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Abramtsevo Estate Museum
The Abramtsevo Estate Museum is located near the town of Sergiyev Posad, about 65 kilometers (40 miles) north of Moscow. Chronicles dating back to the 16th century remark on the region’s obramok or forested hill flanked by a river. The name of the area became Obramkovo and later in the 18th century it was softened to Abramtsevo. In 1843, the Russian writer Sergei Aksakov bought the country estate (built in the 1770ss); over the next 15 years it was frequented by many prominent writers, such as Gogol, Tyutchev and Turgenev. Here Gogol gave a reading of the first chapter from his second volume of Dead Souls, which he later burned at his home in Moscow. (His portrait hangs on wall of the central mansion). The writer Ivan Turgenev often came here to hunt and was mentioned in Aksakov’s popular Hunting Almanac. In 1847, Aksakov wrote his famous book, Notes on Fishing. In 1870, the railway and textile baron and art patron, Savva Mamontov, bought the estate and turned it into a popular meeting place and artist colony. Art heater, writing and pottery workshops were held, and Serov, Vrubel, Repin, Shalyapin and Stanislavaky all lived and worked here. Serov’s famous portrait The Girl with Peaches (1887) hands in the dining room (the original can be found in the Tretyaakov Gallery); it is of Mamontov’s daughter Vera, who is buried on the estate. Also gracing the walls are Rerpin’s portraits of Mamontov and his wife Elizaveta. The traditional long timber – framed house with fancy lacework gable was to be the model for Chehov’s manor house in The Cherry Orchard. Mamontov also opened a school for peasant children and taught their parents traditional folk crafts.
Standing in the park, the white Church of the Savior – Not – Made – By – Hands was designed by artist Viktor Vasnetsov and built in 1882. It was based on the Novgorod 12th – century – style Church of Savior in Nereditsa and other architectural schools. The interior icons were painted by Repin, Polenov and Vasnetsov. Valentin Serov painted the lovely Winter in Abramtsevo, the Church, as Winter in Abramtsevo, a House, both in 1886. The ceramic tiles that decorate the exterior were produced at the estate’s own ceramic workshop. In 1891, a small chapel was added to the northern side to commemorate the tragic death of Mamontov’s son, Andrei. Both Mamontov, who died in 1918, and his son are buried here. Vasnetsov also dreamed up the Izbush’kha na Kur’nikh Nozhkakh’ (Hut on Chicken Legs), the headquarters of the witch Baba Yaga in a popular Russian fairy tale.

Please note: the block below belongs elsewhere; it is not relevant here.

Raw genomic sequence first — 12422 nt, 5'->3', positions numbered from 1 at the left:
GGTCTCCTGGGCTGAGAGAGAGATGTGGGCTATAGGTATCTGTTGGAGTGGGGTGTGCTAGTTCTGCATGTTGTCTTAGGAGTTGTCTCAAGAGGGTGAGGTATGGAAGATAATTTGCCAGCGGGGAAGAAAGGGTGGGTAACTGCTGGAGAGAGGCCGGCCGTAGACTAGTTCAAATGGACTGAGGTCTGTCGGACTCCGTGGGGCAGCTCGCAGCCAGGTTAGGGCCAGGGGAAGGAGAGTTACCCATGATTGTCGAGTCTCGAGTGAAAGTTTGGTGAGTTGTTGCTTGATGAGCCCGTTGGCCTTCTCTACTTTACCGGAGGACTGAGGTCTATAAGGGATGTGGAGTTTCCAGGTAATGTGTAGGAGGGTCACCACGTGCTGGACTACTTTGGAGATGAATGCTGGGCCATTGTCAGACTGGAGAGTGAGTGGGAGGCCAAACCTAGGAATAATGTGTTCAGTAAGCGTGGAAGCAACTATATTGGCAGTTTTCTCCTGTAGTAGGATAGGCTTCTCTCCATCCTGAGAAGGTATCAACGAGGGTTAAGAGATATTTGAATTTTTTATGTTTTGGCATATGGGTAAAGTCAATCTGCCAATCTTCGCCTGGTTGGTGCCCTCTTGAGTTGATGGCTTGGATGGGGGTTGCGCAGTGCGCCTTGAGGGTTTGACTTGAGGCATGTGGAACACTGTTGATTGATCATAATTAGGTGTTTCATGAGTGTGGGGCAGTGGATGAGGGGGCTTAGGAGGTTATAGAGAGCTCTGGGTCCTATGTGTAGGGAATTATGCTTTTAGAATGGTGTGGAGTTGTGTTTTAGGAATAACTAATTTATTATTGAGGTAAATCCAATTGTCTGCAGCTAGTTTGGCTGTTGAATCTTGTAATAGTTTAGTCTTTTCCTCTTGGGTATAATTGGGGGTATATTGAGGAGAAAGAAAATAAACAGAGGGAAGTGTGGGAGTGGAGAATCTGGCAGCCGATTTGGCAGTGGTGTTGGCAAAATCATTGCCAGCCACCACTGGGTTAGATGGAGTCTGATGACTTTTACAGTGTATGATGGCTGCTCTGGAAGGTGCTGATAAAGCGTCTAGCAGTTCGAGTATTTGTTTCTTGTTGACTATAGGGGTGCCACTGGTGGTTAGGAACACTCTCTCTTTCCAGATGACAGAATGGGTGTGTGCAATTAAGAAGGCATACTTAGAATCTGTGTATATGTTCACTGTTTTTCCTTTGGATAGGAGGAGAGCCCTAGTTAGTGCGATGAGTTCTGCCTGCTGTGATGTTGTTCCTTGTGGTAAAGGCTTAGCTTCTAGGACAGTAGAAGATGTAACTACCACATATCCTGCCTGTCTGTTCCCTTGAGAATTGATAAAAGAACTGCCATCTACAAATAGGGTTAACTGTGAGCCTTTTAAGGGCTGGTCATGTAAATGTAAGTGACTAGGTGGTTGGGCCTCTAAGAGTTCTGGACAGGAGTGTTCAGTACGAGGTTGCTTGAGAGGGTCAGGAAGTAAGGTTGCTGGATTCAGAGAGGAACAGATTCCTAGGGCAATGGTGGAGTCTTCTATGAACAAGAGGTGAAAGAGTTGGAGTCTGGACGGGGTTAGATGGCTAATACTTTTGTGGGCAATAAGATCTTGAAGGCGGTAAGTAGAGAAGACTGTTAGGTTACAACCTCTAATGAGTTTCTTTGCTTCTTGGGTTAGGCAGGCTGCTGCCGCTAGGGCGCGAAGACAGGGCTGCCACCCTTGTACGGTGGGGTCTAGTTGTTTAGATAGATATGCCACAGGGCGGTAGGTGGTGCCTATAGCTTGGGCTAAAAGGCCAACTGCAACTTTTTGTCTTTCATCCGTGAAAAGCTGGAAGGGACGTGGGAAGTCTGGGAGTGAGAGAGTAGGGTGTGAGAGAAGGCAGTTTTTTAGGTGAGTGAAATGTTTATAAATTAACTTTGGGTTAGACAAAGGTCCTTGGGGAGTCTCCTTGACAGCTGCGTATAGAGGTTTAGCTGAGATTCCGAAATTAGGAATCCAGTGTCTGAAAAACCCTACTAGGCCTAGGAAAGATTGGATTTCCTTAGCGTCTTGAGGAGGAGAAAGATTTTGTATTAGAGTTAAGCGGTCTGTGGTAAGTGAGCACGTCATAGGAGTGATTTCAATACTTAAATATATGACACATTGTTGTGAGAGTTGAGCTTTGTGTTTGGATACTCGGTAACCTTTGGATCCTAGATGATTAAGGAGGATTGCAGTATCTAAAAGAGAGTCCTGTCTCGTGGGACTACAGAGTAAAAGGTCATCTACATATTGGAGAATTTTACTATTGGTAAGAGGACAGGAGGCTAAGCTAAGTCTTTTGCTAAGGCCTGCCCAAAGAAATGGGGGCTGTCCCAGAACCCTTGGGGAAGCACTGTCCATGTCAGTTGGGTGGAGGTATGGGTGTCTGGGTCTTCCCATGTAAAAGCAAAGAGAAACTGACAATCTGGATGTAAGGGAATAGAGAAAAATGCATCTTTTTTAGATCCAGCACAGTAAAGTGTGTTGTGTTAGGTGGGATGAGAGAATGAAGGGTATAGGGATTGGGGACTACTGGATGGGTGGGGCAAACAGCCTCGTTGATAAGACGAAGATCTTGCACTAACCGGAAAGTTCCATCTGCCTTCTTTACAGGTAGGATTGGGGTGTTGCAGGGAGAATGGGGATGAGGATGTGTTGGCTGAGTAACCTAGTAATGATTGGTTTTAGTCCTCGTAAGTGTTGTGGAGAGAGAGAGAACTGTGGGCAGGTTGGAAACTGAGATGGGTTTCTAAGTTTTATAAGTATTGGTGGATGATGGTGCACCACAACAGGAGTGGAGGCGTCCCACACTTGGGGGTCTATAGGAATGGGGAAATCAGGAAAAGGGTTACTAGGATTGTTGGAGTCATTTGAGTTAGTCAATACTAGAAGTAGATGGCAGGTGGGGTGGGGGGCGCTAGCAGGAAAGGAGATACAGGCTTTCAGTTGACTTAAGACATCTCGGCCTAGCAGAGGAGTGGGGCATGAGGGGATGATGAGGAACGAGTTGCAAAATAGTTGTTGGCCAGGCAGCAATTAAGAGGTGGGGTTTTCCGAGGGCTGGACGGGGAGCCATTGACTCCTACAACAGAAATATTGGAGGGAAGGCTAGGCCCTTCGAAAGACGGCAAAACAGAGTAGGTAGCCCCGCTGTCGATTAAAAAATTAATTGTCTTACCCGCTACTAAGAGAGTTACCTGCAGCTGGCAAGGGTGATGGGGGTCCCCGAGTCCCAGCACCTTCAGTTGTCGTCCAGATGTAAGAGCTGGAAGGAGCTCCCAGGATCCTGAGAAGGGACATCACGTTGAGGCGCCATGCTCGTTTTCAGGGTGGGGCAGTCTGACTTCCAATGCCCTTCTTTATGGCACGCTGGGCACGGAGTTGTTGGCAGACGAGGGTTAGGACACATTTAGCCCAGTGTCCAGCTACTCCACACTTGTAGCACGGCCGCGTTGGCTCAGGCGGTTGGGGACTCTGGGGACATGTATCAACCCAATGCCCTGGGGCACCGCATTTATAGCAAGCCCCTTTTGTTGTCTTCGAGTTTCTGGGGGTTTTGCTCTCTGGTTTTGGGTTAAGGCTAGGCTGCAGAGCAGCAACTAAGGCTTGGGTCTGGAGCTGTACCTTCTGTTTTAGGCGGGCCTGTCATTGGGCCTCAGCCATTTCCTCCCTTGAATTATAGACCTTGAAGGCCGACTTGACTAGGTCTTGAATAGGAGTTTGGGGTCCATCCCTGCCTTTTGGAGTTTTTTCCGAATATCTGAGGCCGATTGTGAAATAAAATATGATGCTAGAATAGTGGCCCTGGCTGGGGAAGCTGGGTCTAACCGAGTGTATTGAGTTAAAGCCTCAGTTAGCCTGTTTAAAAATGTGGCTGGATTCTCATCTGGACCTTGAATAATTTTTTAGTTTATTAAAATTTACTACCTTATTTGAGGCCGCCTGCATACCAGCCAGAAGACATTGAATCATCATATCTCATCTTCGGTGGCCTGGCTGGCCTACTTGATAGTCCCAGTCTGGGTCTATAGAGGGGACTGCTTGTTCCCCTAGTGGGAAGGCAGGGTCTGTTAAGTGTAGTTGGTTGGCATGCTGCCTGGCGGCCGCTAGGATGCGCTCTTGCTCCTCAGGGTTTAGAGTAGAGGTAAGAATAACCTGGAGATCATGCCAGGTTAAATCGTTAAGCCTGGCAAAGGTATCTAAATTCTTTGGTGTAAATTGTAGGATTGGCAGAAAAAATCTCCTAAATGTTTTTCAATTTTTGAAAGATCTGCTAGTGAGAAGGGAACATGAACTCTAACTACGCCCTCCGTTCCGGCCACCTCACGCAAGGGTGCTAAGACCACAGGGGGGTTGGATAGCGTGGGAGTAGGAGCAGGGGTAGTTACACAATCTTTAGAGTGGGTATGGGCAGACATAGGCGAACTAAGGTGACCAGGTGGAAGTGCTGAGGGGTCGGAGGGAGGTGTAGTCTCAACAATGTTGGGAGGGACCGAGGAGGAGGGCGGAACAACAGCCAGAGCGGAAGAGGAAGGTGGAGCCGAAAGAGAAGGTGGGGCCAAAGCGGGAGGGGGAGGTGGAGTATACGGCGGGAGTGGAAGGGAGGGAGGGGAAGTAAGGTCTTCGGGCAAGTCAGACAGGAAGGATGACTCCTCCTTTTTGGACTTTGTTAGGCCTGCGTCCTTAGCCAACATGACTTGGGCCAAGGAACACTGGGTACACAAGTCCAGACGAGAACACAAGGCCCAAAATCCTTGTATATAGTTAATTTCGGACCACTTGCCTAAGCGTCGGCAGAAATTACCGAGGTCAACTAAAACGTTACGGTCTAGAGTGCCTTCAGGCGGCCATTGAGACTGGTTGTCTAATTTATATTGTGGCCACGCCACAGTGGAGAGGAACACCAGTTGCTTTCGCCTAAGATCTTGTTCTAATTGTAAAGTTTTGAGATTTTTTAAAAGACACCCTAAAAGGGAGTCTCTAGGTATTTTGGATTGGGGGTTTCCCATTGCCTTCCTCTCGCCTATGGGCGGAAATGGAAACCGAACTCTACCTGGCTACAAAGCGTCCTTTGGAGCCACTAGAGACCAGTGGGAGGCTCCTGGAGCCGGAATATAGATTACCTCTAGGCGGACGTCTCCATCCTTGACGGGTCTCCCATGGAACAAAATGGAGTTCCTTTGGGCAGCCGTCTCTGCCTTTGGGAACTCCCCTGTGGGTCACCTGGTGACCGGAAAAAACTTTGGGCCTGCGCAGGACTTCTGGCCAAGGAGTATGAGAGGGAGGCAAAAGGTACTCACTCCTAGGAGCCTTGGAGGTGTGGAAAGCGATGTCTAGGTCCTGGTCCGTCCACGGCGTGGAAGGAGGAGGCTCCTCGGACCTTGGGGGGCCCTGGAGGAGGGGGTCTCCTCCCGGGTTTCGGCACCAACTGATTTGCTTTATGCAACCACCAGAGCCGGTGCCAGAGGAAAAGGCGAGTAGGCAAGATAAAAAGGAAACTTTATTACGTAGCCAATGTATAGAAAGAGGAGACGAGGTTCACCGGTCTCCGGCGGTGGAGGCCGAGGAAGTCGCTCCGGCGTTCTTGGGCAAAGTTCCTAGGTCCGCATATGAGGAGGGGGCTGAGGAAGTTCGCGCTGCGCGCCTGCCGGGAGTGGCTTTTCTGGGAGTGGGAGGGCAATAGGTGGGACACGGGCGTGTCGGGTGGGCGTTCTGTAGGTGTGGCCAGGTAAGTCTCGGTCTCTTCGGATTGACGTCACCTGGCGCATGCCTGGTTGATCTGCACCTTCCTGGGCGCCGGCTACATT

The countryside is filled with birch groves, colorful gardens and woods, and greatly inspired the landscape artist Isaac Levitan, who often visited the estate. Abramtsevo is now a museum and displays the rooms as they were used by Aksakov and Mamontov. Painting and other art work executed on the estate, including many by Vrubel, are exhibited in the art studio. The museum is open from 10 am – 5 pm, closed Mondays, Tuesdays and the last Friday of the month. If the weather is pleasant, take a stroll about a kilometer north to the village of Khotkovo, where a convent was founded in 1308 (destroyed in the 17th century during the Time of Troubles and later restored in the 18th century). The recently restored Cathedral of the Intercession holds the remains of the parents of St. Sergius who founded the monastery at Sergius who founded the monastery at Sergiev Posad.